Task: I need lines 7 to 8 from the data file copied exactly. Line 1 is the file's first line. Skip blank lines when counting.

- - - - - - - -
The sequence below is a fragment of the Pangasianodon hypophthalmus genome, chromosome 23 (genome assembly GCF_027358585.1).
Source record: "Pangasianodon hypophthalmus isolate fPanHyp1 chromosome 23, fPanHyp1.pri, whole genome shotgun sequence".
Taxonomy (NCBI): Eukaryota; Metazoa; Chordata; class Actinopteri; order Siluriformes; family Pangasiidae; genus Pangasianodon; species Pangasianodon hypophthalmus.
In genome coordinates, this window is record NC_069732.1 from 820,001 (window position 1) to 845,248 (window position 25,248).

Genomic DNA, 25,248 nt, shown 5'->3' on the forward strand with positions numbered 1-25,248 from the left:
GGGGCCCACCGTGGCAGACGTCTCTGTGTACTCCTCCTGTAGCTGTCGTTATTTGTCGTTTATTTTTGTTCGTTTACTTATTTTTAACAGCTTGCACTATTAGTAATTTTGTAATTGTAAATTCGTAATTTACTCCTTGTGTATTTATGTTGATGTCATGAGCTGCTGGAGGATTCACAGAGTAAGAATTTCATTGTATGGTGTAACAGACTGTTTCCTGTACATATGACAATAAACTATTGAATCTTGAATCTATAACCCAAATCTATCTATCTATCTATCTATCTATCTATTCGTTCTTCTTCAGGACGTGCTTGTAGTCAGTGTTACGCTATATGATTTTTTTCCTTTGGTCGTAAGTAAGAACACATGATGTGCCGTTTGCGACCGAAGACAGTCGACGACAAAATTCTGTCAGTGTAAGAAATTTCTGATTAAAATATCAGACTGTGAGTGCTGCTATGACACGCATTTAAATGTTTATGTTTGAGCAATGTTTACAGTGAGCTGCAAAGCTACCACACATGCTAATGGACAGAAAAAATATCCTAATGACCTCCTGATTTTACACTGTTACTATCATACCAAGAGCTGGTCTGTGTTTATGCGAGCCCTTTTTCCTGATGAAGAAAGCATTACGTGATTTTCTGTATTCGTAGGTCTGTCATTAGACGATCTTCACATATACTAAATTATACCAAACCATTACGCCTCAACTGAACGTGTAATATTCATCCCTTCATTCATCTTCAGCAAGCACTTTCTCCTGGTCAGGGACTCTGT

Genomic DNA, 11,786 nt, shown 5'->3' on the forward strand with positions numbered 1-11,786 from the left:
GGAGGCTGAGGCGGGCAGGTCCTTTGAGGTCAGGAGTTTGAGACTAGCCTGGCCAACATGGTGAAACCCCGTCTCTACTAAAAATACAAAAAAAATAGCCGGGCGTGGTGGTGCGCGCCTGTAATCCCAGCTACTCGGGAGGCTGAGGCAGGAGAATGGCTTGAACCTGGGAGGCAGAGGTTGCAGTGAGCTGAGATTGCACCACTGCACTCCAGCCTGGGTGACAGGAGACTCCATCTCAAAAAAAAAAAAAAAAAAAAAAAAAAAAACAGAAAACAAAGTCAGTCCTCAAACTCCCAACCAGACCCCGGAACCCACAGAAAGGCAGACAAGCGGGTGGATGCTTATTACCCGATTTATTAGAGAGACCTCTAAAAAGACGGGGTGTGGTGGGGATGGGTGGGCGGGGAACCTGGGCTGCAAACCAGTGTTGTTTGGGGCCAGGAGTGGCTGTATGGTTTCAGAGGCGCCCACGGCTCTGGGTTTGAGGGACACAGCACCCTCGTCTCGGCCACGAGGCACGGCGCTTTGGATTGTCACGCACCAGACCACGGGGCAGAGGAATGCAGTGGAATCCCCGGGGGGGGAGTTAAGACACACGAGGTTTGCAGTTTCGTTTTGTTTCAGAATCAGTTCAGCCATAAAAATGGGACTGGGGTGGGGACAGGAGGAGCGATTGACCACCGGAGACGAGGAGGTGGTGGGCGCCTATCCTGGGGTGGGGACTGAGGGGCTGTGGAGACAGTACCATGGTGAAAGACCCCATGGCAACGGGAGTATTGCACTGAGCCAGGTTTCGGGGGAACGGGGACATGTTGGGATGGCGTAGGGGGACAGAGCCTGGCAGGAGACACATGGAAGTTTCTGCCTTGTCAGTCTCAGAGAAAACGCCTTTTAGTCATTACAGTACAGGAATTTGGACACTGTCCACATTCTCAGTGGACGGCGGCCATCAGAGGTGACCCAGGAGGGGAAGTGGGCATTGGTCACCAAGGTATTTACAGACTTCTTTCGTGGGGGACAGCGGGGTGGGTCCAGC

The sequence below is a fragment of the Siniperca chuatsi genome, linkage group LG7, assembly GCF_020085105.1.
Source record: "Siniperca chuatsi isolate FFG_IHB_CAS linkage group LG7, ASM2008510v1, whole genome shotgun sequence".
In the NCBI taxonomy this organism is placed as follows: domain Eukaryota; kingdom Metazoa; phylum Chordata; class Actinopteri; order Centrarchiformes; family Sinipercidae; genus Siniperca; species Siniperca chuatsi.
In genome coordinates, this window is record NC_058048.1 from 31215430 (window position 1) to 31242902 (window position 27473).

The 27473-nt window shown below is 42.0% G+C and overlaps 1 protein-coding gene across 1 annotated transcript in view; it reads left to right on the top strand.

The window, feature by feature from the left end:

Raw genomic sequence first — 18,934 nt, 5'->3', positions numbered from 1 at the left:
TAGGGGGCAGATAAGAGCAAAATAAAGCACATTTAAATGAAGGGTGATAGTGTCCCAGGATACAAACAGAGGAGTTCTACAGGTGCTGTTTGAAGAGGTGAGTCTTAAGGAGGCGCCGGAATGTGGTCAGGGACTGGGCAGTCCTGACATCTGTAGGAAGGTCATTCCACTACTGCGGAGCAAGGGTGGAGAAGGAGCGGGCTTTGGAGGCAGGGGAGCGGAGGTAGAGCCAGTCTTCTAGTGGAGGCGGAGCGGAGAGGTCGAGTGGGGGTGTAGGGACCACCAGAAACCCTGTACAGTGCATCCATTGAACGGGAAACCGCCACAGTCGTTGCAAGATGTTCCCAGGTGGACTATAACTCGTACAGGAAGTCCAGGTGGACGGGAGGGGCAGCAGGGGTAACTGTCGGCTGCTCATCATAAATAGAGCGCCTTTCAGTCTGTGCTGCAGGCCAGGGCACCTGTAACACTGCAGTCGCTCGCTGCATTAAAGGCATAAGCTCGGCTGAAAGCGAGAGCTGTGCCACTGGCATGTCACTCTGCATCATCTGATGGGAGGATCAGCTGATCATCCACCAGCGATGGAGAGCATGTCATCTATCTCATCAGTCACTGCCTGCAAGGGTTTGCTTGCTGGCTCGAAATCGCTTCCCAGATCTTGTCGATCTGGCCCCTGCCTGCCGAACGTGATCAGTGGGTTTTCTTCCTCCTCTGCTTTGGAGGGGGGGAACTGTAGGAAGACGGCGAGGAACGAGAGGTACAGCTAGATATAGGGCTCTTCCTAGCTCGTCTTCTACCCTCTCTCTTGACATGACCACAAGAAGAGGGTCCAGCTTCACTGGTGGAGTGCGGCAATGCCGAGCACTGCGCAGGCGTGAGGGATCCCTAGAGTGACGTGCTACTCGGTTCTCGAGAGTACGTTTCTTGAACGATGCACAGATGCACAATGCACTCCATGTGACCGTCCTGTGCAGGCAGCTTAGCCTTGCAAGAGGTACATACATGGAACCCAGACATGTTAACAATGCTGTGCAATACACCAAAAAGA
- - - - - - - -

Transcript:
Genomic DNA, 11,786 nt, shown 5'->3' on the forward strand with positions numbered 1-11,786 from the left:
GGAGGCTGAGGCGGGCAGGTCCTTTGAGGTCAGGAGTTTGAGACTAGCCTGGCCAACATGGTGAAACCCCGTCTCTACTAAAAATACAAAAAAAATAGCCGGGCGTGGTGGTGCGCGCCTGTAATCCCAGCTACTCGGGAGGCTGAGGCAGGAGAATGGCTTGAACCTGGGAGGCAGAGGTTGCAGTGAGCTGAGATTGCACCACTGCACTCCAGCCTGGGTGACAGGAGACTCCATCTCAAAAAAAAAAAAAAAAAAAAAAAAAAAAACAGAAAACAAAGTCAGTCCTCAAACTCCCAACCAGACCCCGGAACCCACAGAAAGGCAGACAAGCGGGTGGATGCTTATTACCCGATTTATTAGAGAGACCTCTAAAAAGACGGGGTGTGGTGGGGATGGGTGGGCGGGGAACCTGGGCTGCAAACCAGTGTTGTTTGGGGCCAGGAGTGGCTGTATGGTTTCAGAGGCGCCCACGGCTCTGGGTTTGAGGGACACAGCACCCTCGTCTCGGCCACGAGGCACGGCGCTTTGGATTGTCACGCACCAGACCACGGGGCAGAGGAATGCAGTGGAATCCCCGGGGGGGGAGTTAAGACACACGAGGTTTGCAGTTTCGTTTTGTTTCAGAATCAGTTCAGCCATAAAAATGGGACTGGGGTGGGGACAGGAGGAGCGATTGACCACCGGAGACGAGGAGGTGGTGGGCGCCTATCCTGGGGTGGGGACTGAGGGGCTGTGGAGACAGTACCATGGTGAAAGACCCCATGGCAACGGGAGTATTGCACTGAGCCAGGTTTCGGGGGAACGGGGACATGTTGGGATGGCGTAGGGGGACAGAGCCTGGCAGGAGACACATGGAAGTTTCTGCCTTGTCAGTCTCAGAGAAAACGCCTTTTAGTCATTACAGTACAGGAATTTGGACACTGTCCACATTCTCAGTGGACGGCGGCCATCAGAGGTGACCCAGGAGGGGAAGTGGGCATTGGTCACCAAGGTATTTACAGACTTCTTTCGTGGGGGACAGCGGGGTGGGTCCAGC